Here on Earth, the Grand Canyon is known as one of the planet's great spectacles. Running 446 km (277 miles) long, spanning as much as 29 km (18 miles) wide, and hitting depths of 1,857 m (6,093 feet) is really something to behold.
But it's a pothole compared to Valles Marineris on Mars. This monstrosity is the largest canyon in the solar system. Check it out!
It stretches about 4,000 km (2,500 miles)—that's one quarter of the entire circumference of (or distance around) Mars. It's also about as long as the United States is wide and about 137 times the length of the Grand Canyon.
Last month, NASA released some spectacular new images of Valles Marineris, and we'd love to share them with you!
Up close and personal with a behemoth
These exceptional high resolution images were taken by the HiRISE (High Resolution Imaging Science Experiment) that is on board the Mars Reconnaissance Orbiter satellite. (We've shown HiRISE images before here and here). The pictures show a surface that is covered by scars and wind-blown sediment (settled dust and sand). It's the sort of detail that really gets lost in the larger pictures of the entire planet.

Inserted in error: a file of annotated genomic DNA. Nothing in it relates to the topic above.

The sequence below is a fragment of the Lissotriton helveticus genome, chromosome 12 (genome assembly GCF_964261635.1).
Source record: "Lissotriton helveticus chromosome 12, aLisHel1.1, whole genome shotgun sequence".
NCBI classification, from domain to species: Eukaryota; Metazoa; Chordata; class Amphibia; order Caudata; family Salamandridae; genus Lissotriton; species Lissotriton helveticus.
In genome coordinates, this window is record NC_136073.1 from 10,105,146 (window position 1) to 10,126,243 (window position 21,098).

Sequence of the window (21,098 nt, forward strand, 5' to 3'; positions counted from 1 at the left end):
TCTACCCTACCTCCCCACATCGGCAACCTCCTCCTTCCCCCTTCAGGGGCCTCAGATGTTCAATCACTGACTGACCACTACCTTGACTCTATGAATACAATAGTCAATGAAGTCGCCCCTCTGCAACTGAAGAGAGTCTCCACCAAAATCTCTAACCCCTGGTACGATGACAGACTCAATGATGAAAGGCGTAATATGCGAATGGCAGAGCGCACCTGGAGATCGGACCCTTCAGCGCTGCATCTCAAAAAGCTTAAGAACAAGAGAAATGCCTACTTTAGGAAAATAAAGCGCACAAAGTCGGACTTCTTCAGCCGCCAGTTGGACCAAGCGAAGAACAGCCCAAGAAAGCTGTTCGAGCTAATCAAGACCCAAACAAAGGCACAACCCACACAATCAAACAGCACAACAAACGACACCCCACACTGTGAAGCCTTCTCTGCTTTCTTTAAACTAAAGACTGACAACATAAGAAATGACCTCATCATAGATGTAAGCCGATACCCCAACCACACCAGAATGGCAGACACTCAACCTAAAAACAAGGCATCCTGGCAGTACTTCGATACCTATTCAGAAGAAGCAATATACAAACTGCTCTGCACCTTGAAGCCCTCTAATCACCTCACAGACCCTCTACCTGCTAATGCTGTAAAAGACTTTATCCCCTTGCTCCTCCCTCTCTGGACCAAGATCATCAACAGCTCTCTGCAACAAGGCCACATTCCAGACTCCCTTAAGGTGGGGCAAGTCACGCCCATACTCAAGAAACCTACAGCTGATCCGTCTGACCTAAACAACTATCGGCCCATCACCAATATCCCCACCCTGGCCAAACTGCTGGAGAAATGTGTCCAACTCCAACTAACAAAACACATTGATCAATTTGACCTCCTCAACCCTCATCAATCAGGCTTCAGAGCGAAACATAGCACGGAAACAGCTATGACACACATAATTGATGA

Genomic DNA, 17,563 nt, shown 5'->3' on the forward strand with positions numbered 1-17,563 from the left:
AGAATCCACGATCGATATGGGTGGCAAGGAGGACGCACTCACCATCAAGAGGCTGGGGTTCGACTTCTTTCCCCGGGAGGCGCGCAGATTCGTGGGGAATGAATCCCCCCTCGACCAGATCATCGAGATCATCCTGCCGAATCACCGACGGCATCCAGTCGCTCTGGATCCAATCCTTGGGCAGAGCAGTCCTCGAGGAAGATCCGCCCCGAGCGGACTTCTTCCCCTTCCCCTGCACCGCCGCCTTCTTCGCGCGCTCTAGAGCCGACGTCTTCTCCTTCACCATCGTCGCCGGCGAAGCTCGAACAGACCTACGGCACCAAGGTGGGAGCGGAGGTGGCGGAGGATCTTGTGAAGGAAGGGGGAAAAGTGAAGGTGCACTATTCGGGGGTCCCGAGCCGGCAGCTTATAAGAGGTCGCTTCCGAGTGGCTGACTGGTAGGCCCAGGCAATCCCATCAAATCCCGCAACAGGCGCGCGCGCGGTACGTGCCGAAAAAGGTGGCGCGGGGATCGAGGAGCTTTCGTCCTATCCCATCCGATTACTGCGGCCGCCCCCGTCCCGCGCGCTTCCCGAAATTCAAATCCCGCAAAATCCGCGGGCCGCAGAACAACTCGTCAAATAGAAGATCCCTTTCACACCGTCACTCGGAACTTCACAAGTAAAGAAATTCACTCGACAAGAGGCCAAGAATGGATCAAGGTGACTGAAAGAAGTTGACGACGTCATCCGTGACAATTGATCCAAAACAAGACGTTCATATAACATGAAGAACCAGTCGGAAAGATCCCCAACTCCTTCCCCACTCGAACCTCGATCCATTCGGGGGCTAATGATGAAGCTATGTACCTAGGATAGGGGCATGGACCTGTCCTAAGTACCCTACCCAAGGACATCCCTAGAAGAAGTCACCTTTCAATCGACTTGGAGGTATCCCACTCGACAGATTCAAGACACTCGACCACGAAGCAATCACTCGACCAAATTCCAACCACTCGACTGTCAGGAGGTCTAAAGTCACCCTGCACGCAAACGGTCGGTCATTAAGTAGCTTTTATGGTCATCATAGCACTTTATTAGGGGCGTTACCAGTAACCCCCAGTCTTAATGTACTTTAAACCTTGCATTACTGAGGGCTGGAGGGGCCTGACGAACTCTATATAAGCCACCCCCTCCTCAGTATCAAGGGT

Put the two types of images together and you can get a sense of just how mindblowing Valles Marineris is. Just compare the HiRISE pics to this one below where the canyon seems to stretch on forever.
How did it form?
Though breathtaking, one thing these images don't settle is how did the canyon form? On Earth, the Grand Canyon was formed by millions of years of erosion by the Colorado River. But that wasn't the case on Mars.
The best guess that scientists have? Valles Marineris was formed by a massive split in Mars' crust that hardened over without ever fully sealing itself over. That seems almost unbelievable ... except when you consider that the largest volcano in the solar system, Olympus Mons, is also on, you guessed it, Mars.
We suppose that no matter how cool and calm it may seem now, the Red Planet certainly must have had a wild past!